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updated 12/17/2004 7:42:00 PM ET 2004-12-18T00:42:00

Former Iraqi deputy prime minister Tariq Aziz was the sophisticated, intelligent face of a thuggish regime. He was known for his elegant English suits and a fondness for Cuban cigars.

But photos, obtained exclusively by NBC News, for the first time show Aziz as he lives now, in custody. It's a strikingly different image — Aziz appears frail in orange prison garb and plastic handcuffs.

David Kay — a former U.S. adviser in Iraq — spent months questioning Aziz and others. He says Aziz quickly turned on Saddam and could testify at any trial.

"He talks about direct orders to murder, to assassinate, to kill," says Kay.

NBC News has learned U.N. investigators probing corruption in the U.N. oil for food program were scheduled to question Aziz last week. That session was delayed for security reasons.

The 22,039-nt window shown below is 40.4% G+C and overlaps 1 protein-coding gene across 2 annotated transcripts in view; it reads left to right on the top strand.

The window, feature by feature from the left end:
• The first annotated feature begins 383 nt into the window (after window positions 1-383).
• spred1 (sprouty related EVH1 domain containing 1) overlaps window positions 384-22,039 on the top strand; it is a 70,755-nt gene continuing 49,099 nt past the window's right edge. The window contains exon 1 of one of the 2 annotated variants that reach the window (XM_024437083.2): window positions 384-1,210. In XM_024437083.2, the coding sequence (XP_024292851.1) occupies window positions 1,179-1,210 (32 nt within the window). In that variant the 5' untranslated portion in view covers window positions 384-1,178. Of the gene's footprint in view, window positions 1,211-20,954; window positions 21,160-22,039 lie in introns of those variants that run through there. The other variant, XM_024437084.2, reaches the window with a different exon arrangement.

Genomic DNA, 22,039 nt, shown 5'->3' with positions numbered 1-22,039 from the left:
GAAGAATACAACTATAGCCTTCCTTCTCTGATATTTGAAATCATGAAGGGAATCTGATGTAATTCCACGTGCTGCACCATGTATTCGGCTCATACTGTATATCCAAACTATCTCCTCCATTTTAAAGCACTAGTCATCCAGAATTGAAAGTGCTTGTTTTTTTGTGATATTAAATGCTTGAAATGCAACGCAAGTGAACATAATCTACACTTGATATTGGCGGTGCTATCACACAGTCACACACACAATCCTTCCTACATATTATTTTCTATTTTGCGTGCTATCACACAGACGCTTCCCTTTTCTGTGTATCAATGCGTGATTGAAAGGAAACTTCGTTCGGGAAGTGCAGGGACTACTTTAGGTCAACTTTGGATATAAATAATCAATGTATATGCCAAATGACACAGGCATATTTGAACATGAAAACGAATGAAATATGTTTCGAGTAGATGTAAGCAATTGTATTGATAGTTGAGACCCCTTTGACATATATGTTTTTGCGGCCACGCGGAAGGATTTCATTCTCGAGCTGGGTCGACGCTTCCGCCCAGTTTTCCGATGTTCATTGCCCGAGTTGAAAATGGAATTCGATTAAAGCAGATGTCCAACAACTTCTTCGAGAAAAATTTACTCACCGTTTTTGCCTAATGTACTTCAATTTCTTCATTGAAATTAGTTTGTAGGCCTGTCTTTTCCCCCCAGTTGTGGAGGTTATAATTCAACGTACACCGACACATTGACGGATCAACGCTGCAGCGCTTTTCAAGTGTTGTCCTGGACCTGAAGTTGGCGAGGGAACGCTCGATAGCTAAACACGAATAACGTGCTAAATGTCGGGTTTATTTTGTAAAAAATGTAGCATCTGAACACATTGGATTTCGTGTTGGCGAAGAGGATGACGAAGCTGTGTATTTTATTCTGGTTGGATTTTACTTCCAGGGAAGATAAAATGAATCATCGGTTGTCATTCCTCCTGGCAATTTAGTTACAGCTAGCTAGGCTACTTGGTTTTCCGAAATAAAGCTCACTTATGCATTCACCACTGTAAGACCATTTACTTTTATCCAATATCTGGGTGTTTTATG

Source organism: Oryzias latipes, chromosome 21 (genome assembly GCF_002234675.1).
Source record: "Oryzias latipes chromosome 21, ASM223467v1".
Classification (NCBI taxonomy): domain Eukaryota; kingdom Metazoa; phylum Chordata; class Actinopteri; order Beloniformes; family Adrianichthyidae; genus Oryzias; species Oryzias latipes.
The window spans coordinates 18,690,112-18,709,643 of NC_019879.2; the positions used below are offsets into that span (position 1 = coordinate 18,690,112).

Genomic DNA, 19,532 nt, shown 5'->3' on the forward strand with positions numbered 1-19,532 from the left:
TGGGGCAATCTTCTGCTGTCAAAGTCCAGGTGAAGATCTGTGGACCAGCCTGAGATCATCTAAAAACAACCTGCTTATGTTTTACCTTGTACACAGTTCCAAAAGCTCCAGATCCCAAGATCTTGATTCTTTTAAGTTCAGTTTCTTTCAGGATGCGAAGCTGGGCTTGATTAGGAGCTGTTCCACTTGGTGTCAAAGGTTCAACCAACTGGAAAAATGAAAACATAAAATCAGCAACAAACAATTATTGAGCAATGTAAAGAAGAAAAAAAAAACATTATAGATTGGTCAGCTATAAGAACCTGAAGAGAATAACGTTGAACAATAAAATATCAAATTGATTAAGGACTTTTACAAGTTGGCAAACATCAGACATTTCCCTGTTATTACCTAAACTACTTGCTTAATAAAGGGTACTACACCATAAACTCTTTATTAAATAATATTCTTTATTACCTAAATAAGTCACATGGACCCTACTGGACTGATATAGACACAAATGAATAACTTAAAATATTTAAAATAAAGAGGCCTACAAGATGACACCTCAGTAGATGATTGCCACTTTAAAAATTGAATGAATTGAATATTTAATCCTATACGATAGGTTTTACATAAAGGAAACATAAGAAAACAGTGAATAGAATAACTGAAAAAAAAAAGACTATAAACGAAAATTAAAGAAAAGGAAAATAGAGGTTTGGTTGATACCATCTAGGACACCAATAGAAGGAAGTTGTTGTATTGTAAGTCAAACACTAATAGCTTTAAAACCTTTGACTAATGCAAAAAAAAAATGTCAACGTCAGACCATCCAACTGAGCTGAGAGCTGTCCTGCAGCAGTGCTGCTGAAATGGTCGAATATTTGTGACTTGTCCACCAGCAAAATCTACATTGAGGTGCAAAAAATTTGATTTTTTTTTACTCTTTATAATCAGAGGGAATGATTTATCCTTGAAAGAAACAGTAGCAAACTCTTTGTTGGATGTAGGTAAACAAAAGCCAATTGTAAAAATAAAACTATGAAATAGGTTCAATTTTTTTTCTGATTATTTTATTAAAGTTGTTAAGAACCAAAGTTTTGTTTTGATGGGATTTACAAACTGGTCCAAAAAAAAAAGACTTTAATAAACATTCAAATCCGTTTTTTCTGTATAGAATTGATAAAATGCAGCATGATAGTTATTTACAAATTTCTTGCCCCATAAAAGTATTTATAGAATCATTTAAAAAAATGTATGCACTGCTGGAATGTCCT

The U.N. investigation — led by former Federal Reserve chairman Paul Volcker — is looking into Saddam's alleged diversion of oil money that was supposed to go for food to U.N. officials and politicians in key countries.

U.S. officials say Aziz already has implicated the French and others, claiming payoffs were made with the understanding that recipients would support Iraq on key matters before the U.N.

"He pointed to specific individuals in Russia and France, in the United States — that received favorable treatment," says David Kay.

Now, sources tell NBC News that Aziz has indicated he's finally ready to talk about alleged bribes to U.N. officials. U.N. investigators refuse to comment.

Former Secretary of State James Baker says Aziz has an incentive to be helpful to the U.S.  

"He may very well be inclined to cooperate with us thinking that he could receive some sort of leniency or get a better deal," says Baker.

Once Saddam's tireless defender, Aziz is now singing a very different tune, to please his new keeper.

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